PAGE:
Thursday, February 13, 2020


Recently unearthed pronouncements from Michael Bloomberg's past -- on stop and frisk, redlining, and trans rights -- might not end his bid for the presidency, but they sure seem disqualifying. Until now, he's impressed a lot of Democratic voters with his aggressive attacks on President Trump, but I don't believe his campaign can survive all this.

That's appropriate, but it's regrettable in one way: He seemed as if he could give Trump the fight of his life. I say this not just because of his eagerness to express contempt for the president, but also because he would have been the ideal candidate to take advantage of a serious weakness in the Trump campaign -- the inclination to do things like this:
Trump held preemptive rallies in both Iowa and New Hampshire and blanketed both states with dozens of top surrogates, including members of the first family, ... while volunteers on the ground carried out a massive get-out-the-vote effort....

And thanks to the sweeping effort, the president walked away from Iowa having smashed incumbent turnout records. He did the same in New Hampshire, turning out more than 120,000 votes in the Granite State....

“We wanted to make sure we put on a show of force and deliver results for this president and we did,” Trump campaign principal deputy communications director Erin Perrine told ABC News when asked about their primary push. “When we step up and we turn on we deliver.”
Why? Why even bother to fight for a primary win when a massive victory is certain? The campaign says it's to project a sense of party unity:
But the broad attempt to boost Trump’s numbers in first two uncompetitive GOP primary contests was not only a show of force, it’s in line with the campaign’s larger effort to project a Republican Party that’s fully unified behind the president ahead of the summer convention in Charlotte which advisers plan to turn into a week-long reelection ad for the president.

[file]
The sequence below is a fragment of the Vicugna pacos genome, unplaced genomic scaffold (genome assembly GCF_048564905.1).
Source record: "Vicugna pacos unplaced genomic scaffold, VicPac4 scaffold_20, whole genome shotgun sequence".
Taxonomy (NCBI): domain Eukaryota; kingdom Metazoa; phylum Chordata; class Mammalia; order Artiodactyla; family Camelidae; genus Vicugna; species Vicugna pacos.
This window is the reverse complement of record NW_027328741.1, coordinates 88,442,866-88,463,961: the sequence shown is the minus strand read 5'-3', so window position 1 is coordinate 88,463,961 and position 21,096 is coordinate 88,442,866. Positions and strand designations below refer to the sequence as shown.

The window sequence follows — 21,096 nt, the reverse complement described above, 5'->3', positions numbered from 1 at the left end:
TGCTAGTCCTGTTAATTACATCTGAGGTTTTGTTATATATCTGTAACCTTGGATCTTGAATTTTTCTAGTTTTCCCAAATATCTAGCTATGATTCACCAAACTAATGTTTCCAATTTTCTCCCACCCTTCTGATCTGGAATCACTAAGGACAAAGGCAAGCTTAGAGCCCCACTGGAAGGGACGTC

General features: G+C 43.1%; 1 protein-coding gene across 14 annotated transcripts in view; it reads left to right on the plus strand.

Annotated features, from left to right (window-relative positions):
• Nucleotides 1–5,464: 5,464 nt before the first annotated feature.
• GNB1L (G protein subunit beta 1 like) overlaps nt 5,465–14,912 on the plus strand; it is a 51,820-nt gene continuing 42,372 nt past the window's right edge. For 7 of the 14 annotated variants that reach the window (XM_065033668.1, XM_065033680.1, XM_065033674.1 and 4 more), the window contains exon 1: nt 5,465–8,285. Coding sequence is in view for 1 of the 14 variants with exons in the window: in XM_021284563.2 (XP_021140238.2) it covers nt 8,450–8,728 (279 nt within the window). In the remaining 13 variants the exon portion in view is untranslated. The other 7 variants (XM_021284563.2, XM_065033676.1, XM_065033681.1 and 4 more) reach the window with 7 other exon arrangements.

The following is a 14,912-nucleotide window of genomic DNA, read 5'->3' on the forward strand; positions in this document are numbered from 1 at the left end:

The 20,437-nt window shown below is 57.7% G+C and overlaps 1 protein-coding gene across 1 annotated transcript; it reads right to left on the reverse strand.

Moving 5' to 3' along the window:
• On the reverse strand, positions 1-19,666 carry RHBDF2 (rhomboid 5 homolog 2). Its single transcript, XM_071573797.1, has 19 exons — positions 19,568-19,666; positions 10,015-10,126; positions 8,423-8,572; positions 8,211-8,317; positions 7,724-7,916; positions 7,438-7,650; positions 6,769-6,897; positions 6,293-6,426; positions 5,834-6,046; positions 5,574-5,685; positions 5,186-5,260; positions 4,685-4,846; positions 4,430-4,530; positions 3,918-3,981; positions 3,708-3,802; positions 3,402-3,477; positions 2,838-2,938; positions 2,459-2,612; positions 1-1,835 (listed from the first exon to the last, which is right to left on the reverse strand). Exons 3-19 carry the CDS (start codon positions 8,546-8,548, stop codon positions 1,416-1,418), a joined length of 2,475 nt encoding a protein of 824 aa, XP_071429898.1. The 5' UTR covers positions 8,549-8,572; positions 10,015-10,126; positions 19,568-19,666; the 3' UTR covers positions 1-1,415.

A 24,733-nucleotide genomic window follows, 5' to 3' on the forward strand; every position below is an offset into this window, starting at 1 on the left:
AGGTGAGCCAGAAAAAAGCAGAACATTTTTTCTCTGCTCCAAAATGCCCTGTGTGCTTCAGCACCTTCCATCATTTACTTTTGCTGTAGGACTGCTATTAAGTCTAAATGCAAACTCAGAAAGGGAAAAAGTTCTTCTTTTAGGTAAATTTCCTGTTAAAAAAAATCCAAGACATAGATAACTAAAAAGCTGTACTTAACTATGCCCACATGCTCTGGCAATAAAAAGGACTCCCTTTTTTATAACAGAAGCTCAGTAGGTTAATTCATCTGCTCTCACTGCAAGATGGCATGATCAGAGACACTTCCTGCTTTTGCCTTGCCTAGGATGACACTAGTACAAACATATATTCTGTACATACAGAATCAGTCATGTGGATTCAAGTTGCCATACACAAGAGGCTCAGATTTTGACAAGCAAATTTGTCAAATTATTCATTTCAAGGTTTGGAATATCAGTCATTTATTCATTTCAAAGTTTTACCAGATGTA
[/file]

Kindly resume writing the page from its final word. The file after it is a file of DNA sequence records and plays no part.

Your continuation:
While Trump enjoys wide-spread support among Republicans, his political team is sharply aware of the impact party “disunity” can have on a president running for re-election.

“We studied why past incumbent presidents usually win reelection,” a senior Trump advisor said. “History tells us that incumbent presidents usually win reelection. But when they don’t, there’s a commonality in their losses … Bush 41, Carter, Ford and Taft all lost reelection because they were fighting primary battles up until the very end.”
Does anyone think Trump has problems in this area? Can anyone not read the polls that show Trump with stratospherically high levels of approval within his party?

Barack Obama won reelection without doing this. So did George W. Bush. So did Bill Clinton. Why was this done?

I assume it was done for two reasons: the campaign felt the need to salve Trump's remarkably fragile ego, and it also wanted to impress him with a massive show of force. But that massive show of force must have massively expensive -- and every dime spent on it was wasted.

Now, maybe it doesn't matter that the Trump campaign is wasting money. The Trumpers have massive amounts of cash on hand and cash coming in. Against an ordinary candidate, even one with the fund-raising prowess of Bernie Sanders, they might be able to waste money and still outspend the challenger on things that count.

But against Bloomberg, that wouldn't be the case. The Trump campaign would be frittering money away on wasteful efforts like this and Bloomberg would be outspending the Trumpers in critical areas. The Trump campaign couldn't just burn money on the assumption that Democrats have less.

Maybe the Democrats will get to take advantage of Bloomberg's money even if he's not the nominee. If so, I hope they use it wisely, because Team Trump isn't doing the same with its money.

No comments: